religious and clergy who have "betrayed
their mission" and "abused innocent
per sons". He recognised the immense
"emotional and spiritual pain" suffered by
victims and the effect these events have
had on their families and relationships. He
also expressed "hear tfelt love and sor row"
to families who have had to cope with
the death by suicide of an abused loved
one. He said that this weighed on "my
conscience and that of the whole Church".
In the first part of the apology, Pope
Francis expressed, "sor row for the sins and
gr ave crimes of clerical sexual abuse" and
said, "I beg your forgiveness for the sins of
omission", recognising that this failure by
Church leaders to respond adequately to
r epor ts of abuse led to fur ther suffering
and endangered other young people. Both
he and the Church "want to weep" for the
hur t suffered by victims. He acknowledged
the cour age shown by victims in speaking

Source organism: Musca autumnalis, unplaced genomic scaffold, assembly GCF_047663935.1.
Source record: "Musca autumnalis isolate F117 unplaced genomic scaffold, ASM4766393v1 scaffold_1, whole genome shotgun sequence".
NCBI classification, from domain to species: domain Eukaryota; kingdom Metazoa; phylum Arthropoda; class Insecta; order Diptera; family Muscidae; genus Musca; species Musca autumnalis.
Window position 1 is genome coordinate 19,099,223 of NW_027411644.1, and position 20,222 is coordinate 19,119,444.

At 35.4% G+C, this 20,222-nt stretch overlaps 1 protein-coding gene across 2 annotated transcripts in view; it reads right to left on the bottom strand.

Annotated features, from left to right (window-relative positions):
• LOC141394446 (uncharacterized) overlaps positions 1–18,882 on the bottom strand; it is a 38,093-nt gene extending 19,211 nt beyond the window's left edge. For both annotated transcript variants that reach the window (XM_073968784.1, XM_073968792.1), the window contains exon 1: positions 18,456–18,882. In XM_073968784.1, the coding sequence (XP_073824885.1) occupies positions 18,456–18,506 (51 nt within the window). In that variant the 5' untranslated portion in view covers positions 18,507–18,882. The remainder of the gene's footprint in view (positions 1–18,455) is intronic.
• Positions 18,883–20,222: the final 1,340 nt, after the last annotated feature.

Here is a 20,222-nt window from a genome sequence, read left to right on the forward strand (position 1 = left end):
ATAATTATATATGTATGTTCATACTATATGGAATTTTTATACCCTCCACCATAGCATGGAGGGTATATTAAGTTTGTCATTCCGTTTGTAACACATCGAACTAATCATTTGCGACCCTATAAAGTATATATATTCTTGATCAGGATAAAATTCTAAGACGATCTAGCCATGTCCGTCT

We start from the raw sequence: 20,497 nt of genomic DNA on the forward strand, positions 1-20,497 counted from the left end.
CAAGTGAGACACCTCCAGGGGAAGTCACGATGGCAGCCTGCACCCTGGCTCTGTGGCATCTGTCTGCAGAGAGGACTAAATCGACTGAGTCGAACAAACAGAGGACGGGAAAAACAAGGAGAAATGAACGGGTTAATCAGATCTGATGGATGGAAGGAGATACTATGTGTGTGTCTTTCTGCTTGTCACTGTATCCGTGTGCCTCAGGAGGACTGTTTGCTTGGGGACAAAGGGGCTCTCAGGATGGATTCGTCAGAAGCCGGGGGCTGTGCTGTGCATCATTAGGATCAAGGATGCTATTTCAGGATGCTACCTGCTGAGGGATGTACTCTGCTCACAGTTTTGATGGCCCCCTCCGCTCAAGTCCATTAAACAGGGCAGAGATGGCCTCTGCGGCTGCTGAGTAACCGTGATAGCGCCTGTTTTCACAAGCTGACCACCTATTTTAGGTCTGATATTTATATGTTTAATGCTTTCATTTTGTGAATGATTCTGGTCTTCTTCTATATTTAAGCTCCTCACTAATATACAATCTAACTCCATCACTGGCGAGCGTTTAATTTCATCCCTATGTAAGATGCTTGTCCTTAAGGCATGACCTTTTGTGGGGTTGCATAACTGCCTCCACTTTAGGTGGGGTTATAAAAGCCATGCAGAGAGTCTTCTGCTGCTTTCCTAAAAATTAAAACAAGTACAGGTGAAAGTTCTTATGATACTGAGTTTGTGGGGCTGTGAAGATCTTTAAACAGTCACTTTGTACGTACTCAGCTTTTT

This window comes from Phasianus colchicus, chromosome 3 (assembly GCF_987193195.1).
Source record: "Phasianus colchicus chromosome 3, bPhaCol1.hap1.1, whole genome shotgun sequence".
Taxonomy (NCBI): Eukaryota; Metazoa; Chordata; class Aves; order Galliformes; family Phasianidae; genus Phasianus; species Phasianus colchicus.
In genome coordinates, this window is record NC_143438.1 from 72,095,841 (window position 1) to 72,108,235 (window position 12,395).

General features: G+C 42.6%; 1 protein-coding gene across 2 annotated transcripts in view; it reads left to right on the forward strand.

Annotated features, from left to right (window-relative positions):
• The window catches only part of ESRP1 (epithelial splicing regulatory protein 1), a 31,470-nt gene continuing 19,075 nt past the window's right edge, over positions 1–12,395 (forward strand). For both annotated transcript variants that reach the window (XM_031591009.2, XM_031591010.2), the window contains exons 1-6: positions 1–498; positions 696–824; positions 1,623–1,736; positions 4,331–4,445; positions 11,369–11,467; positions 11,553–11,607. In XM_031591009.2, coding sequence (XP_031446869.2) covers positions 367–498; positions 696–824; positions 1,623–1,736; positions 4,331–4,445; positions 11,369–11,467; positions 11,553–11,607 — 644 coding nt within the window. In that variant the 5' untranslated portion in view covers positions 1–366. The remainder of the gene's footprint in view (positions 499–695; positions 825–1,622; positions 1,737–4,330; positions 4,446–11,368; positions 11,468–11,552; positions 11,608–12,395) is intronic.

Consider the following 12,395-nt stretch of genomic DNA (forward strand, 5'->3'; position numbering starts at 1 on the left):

out and telling the tr uth. Pope Fr ancis
stated, "bishops must carry out their
pastoral ministry...and they will be held
accountable". He recognised the need to
"develop better policies and procedur es...
for the protection of minor s" and that
Church per sonnel need to be trained to
implement the same. Finally, he asked, as
he has in the past, for people to pray for
him, so that he would have the "cour age
to persevere on this path for the good of
all children and young people".
His apology has had mixed reactions from
the public, abuse suppor t groups and
those within the Church. Some say it has
taken too long for this acknowledgement
to come, some complain that no victims at
the Mass were from his home countr y of
Argentina and others claim it was a public
relations stunt. Suppor t groups say that
while his apology is welcome, words are
not enough and express the need for it to
be backed up with real action which leads
to real refor m within the Church.
The Pope has an agenda for refor m with
changes being driven by a special Vatican
Commission and he intends to expand the
member ship of the Pontifical Commission
for the Protection of Minor s to include
representatives from Asia and Africa
before the next meeting in October. This
apology is not intended as a final step
in the process of addressing the issues
sur rounding clerical abuse. It is a means
of opening fur ther avenues for discussion,
continuing this impor tant conver sation and
seeking initial steps in reconciling victims
and the Church.